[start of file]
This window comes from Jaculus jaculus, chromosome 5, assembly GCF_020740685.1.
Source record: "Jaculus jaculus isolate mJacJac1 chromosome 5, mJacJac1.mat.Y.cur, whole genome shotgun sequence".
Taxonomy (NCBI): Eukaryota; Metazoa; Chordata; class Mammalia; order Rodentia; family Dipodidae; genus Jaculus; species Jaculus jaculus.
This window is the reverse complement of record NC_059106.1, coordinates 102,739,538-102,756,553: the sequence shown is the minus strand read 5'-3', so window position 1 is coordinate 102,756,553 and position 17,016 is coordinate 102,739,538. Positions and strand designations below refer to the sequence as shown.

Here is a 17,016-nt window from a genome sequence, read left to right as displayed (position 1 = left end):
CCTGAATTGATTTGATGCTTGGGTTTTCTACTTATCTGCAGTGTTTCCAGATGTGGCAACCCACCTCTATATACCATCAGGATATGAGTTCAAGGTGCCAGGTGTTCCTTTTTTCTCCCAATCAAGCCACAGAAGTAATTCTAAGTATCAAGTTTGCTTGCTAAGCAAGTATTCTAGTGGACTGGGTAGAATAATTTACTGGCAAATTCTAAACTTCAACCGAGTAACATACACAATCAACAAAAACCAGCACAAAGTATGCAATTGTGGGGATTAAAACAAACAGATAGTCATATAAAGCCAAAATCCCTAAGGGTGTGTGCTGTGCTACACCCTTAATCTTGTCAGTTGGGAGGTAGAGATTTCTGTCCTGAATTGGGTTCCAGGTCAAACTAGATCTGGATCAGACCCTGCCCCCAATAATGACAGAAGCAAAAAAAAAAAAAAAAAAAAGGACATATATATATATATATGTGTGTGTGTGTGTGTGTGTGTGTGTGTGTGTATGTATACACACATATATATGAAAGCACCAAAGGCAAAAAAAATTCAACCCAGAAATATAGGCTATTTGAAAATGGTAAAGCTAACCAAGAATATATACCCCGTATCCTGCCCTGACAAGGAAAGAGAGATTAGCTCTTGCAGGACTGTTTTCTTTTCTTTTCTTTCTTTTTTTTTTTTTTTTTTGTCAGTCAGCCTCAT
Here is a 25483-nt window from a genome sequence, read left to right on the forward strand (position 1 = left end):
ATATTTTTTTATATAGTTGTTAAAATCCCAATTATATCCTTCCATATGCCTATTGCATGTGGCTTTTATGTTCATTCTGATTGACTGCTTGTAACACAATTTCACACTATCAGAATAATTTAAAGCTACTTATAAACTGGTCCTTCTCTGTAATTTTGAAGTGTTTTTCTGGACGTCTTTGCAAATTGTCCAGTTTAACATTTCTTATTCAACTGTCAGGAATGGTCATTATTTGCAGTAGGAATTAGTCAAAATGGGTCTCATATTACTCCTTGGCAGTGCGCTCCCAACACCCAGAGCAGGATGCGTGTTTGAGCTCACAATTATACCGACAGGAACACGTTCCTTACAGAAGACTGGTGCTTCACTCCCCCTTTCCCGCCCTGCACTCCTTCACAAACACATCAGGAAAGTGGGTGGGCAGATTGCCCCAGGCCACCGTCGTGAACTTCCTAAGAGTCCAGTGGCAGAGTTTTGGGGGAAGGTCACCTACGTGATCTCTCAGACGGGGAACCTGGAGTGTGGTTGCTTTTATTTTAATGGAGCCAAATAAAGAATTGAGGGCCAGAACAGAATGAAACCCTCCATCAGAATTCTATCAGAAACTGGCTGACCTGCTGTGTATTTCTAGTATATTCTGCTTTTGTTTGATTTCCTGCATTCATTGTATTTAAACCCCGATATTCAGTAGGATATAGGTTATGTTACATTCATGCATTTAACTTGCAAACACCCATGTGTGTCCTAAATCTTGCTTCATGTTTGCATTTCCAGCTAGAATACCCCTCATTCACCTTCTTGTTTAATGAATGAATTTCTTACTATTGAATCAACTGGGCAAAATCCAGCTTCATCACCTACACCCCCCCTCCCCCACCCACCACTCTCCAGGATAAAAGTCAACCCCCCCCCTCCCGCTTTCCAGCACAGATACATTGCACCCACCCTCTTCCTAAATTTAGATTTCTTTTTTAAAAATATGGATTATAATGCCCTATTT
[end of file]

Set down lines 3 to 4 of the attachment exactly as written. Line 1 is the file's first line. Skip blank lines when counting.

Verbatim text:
Taxonomy (NCBI): Eukaryota; Metazoa; Chordata; class Mammalia; order Rodentia; family Dipodidae; genus Jaculus; species Jaculus jaculus.
This window is the reverse complement of record NC_059106.1, coordinates 102,739,538-102,756,553: the sequence shown is the minus strand read 5'-3', so window position 1 is coordinate 102,756,553 and position 17,016 is coordinate 102,739,538. Positions and strand designations below refer to the sequence as shown.